Good governance tools should work together to influence affordability and access to rental market outcomes by: formulating a clear strategy and vision of desired housing outcomes, including adequate supply and access to affordable and adequate rental provision for different household types; acting effectively through legislation and strategic investment and expert administration, while committing to effective rental policy coordination which mediates the many different and contradictory interests, stakeholders and organisations involved in the sector; requiring and enabling all relevant stakeholders in the private and public sectors to play a role in achieving affordable and inclusive housing goals; supporting new housing models promoted through public–common partnerships following the growing trend of third-sector housing in Europe; and establishing and monitoring standards for adequate, affordable and accessible renting across all forms of regime–public rental, private and free-market rental, not-for-profit and co-operative rentals.


We would acknowledge financial support from the FCT–Fundação para a Ciência e a Tecnologia, I.P., under the project SustainLis–Sustainable urban requalification and vulnerable populations in the historical centre of Lisbon (PTDC/GES-URB/28853/2017).

Institutional Review Board Statement

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Informed Consent Statement

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Conflicts of Interest

The authors declare no conflict of interest.


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Figure 1. Houses by occupation regime: ownership and rental (1960–2021). Source: [17,18,19,20,21,22,23].
Figure 1. Houses by occupation regime: ownership and rental (1960–2021). Source: [17,18,19,20,21,22,23].
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Figure 2. Evolution of rent and housing values indices in Portugal (2007 to 2020) (2007 = 100) Source: [36].
Figure 2. Evolution of rent and housing values indices in Portugal (2007 to 2020) (2007 = 100) Source: [36].
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Figure 3. Evolution of average annual household expenditure on housing. (As % of total expenditure.) Source: [37,38].
Figure 3. Evolution of average annual household expenditure on housing. (As % of total expenditure.) Source: [37,38].
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Table 1. Rent regimes in Portugal: characteristics and impacts.
Table 1. Rent regimes in Portugal: characteristics and impacts.
Rent RegimesMain PrinciplesImpacts
Decree-Law of 11 November 1910Strict fiscal precepts in the field of urban leasing
froze rents for a period of one year and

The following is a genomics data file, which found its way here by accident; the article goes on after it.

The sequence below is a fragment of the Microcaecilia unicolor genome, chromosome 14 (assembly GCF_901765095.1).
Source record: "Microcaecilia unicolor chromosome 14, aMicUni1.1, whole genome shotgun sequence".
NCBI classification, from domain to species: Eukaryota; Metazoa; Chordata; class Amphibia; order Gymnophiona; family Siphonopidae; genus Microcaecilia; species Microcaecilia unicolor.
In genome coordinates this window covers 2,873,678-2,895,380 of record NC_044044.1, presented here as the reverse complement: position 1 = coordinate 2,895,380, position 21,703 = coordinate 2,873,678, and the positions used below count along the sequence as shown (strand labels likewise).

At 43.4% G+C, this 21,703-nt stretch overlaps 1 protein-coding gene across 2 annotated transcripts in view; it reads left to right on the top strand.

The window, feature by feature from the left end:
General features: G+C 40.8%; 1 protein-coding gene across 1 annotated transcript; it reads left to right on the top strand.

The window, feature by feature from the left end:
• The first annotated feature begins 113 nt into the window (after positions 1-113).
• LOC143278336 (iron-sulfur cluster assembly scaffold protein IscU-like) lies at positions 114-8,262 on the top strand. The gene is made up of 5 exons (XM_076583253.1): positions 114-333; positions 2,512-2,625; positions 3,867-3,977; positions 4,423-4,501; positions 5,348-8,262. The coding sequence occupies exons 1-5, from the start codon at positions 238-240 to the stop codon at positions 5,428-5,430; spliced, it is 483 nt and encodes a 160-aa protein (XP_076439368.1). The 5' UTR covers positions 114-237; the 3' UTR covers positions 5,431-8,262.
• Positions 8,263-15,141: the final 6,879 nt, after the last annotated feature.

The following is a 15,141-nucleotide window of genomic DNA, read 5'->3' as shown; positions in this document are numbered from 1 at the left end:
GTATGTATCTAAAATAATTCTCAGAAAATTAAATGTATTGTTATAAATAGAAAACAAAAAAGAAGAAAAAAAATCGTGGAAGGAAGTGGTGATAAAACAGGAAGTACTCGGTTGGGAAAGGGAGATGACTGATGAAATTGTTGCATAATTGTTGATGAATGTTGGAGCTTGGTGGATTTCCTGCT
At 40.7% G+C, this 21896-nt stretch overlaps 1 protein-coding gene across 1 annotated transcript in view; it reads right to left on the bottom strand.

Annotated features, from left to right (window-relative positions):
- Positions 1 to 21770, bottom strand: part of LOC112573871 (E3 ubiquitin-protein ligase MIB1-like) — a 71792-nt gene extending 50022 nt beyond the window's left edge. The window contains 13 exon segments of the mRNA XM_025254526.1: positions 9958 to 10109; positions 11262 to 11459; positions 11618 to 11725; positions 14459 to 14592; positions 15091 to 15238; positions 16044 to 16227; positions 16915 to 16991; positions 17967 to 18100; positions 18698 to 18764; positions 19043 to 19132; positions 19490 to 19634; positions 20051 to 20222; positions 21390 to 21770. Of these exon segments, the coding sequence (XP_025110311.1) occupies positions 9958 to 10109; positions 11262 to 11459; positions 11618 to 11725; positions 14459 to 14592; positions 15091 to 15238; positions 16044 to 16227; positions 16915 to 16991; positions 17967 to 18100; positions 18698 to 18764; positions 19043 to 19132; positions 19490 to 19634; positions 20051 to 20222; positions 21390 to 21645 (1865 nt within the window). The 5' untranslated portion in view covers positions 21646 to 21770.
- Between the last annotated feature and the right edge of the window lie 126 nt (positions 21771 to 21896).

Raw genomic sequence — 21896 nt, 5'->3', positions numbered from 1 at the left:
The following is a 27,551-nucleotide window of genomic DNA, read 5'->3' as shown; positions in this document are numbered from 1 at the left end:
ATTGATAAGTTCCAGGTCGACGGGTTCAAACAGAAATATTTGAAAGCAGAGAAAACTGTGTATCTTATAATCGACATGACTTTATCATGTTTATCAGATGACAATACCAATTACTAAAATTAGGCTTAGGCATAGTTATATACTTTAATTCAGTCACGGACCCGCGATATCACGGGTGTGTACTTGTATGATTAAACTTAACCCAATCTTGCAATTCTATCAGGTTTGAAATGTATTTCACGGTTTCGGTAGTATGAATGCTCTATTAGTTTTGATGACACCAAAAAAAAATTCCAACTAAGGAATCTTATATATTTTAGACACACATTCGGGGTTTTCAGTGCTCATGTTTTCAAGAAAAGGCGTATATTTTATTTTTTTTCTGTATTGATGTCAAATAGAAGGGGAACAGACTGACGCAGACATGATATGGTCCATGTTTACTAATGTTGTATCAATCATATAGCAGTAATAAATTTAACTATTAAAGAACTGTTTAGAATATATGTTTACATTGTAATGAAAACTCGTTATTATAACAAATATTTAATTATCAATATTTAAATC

extended the advance notice required for opposing the renewal
granted compensation to commercial tenants.
Stabilised rent values due to the strong growth of urbanisation.
No evictions allowed, protection of tenants
started decapitalisation of the owners.
Missing criteria and rules to prevent degradation of the physical conditions of buildings
Decree-Laws of 23 November 1914 and 28 September 1917Froze rents in existing contracts and in new contracts.
New contract should maintain the previous rent.
Landlords obliged to lease vacant buildings.
Evictions were prohibited.
Decapitalisation of the owners maintained.
Still missing criteria and rules to prevent degradation of the physical conditions of buildings.
Law No. 2030, of 22 June 1948Sharply limited the situations of contract renewal.
Postponed expiry (in case of divorce and/or death of the tenant) and promoted perpetuity.
Allowed expropriation for public utility and for surface rights.
Rule of automatic contract renewal was maintained under the previous law.
Updating rent values only allowed outside Lisbon and Porto.
In the two main cities of the country, rents were therefore frozen.
Evictions were prohibited and highly restricted.
Perpetuity of contracts protected the main tenant and family.
Decapitalisation of the owners maintained.
Degradation of physical conditions of buildings worsened.
Decree-Law No. 217/74, of 27 May and Decree-Law No. 155/75, of 25 MarchFroze rents on urban buildings for 30 days.
Extended the suspension of tax assessments to update rents to all municipalities, previously confined to Lisbon and Porto.
Suspended the right of demolition.
Established a duty for the owner to lease.
Fixed maximum rents for the lease of old buildings.
Non-observance of these and other rules was penally repressed.
Suspended complaints about leases made on the basis of the expansion of the building or the need for the leased property as the landlord’s own house.
Legalisation of squatters in dwellings for housing purposes through compulsory lease agreements.
Tight regulation on the freedom to establish the value of rents, evictions and changes in the occupation regime.
Landlords’ reliance on subsequent tenancy laws
ensure financial sustainability in order to maintain the physical quality of leased buildings.
Therefore, decapitalisation of the owners visibly worsened the degradation of leased buildings, initiating a process of unsustainability in the rental market, which failed to guarantee habitable conditions.